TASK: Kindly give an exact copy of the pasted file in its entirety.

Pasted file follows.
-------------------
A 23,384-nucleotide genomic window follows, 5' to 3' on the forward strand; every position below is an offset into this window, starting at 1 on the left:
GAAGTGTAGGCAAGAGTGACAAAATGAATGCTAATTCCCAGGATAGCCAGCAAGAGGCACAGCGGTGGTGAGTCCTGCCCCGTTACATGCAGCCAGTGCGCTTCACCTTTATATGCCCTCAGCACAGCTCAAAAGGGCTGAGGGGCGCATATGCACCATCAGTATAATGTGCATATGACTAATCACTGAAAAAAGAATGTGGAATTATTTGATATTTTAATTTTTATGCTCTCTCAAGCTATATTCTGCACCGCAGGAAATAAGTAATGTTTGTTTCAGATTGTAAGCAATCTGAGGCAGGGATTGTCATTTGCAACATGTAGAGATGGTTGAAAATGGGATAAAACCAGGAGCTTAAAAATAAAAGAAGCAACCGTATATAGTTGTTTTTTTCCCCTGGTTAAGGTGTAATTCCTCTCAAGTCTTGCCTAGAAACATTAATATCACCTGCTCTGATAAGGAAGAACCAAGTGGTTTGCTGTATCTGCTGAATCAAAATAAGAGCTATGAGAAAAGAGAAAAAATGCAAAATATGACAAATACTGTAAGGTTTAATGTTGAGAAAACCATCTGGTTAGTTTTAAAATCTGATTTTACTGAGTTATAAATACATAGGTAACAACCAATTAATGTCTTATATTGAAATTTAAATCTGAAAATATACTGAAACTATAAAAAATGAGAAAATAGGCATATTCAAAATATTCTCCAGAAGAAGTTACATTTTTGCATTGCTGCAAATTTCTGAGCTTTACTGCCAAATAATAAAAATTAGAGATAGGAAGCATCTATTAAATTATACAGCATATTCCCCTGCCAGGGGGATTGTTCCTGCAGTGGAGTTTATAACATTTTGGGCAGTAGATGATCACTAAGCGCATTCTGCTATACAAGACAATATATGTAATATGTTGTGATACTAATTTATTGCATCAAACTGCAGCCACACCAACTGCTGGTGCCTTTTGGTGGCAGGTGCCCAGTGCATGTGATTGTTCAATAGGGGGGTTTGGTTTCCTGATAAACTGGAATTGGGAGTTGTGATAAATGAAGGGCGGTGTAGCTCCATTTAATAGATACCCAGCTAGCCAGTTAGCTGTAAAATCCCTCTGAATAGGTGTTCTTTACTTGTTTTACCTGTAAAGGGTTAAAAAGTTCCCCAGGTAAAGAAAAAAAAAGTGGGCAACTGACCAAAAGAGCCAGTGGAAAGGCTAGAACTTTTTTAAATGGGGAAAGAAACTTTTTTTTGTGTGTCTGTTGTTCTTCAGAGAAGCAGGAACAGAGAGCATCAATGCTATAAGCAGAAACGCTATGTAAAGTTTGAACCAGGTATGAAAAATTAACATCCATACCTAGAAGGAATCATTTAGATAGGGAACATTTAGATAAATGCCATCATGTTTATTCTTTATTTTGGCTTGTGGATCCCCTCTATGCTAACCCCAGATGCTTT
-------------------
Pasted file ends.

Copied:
A 23,384-nucleotide genomic window follows, 5' to 3' on the forward strand; every position below is an offset into this window, starting at 1 on the left:
GAAGTGTAGGCAAGAGTGACAAAATGAATGCTAATTCCCAGGATAGCCAGCAAGAGGCACAGCGGTGGTGAGTCCTGCCCCGTTACATGCAGCCAGTGCGCTTCACCTTTATATGCCCTCAGCACAGCTCAAAAGGGCTGAGGGGCGCATATGCACCATCAGTATAATGTGCATATGACTAATCACTGAAAAAAGAATGTGGAATTATTTGATATTTTAATTTTTATGCTCTCTCAAGCTATATTCTGCACCGCAGGAAATAAGTAATGTTTGTTTCAGATTGTAAGCAATCTGAGGCAGGGATTGTCATTTGCAACATGTAGAGATGGTTGAAAATGGGATAAAACCAGGAGCTTAAAAATAAAAGAAGCAACCGTATATAGTTGTTTTTTTCCCCTGGTTAAGGTGTAATTCCTCTCAAGTCTTGCCTAGAAACATTAATATCACCTGCTCTGATAAGGAAGAACCAAGTGGTTTGCTGTATCTGCTGAATCAAAATAAGAGCTATGAGAAAAGAGAAAAAATGCAAAATATGACAAATACTGTAAGGTTTAATGTTGAGAAAACCATCTGGTTAGTTTTAAAATCTGATTTTACTGAGTTATAAATACATAGGTAACAACCAATTAATGTCTTATATTGAAATTTAAATCTGAAAATATACTGAAACTATAAAAAATGAGAAAATAGGCATATTCAAAATATTCTCCAGAAGAAGTTACATTTTTGCATTGCTGCAAATTTCTGAGCTTTACTGCCAAATAATAAAAATTAGAGATAGGAAGCATCTATTAAATTATACAGCATATTCCCCTGCCAGGGGGATTGTTCCTGCAGTGGAGTTTATAACATTTTGGGCAGTAGATGATCACTAAGCGCATTCTGCTATACAAGACAATATATGTAATATGTTGTGATACTAATTTATTGCATCAAACTGCAGCCACACCAACTGCTGGTGCCTTTTGGTGGCAGGTGCCCAGTGCATGTGATTGTTCAATAGGGGGGTTTGGTTTCCTGATAAACTGGAATTGGGAGTTGTGATAAATGAAGGGCGGTGTAGCTCCATTTAATAGATACCCAGCTAGCCAGTTAGCTGTAAAATCCCTCTGAATAGGTGTTCTTTACTTGTTTTACCTGTAAAGGGTTAAAAAGTTCCCCAGGTAAAGAAAAAAAAAGTGGGCAACTGACCAAAAGAGCCAGTGGAAAGGCTAGAACTTTTTTAAATGGGGAAAGAAACTTTTTTTTGTGTGTCTGTTGTTCTTCAGAGAAGCAGGAACAGAGAGCATCAATGCTATAAGCAGAAACGCTATGTAAAGTTTGAACCAGGTATGAAAAATTAACATCCATACCTAGAAGGAATCATTTAGATAGGGAACATTTAGATAAATGCCATCATGTTTATTCTTTATTTTGGCTTGTGGATCCCCTCTATGCTAACCCCAGATGCTTT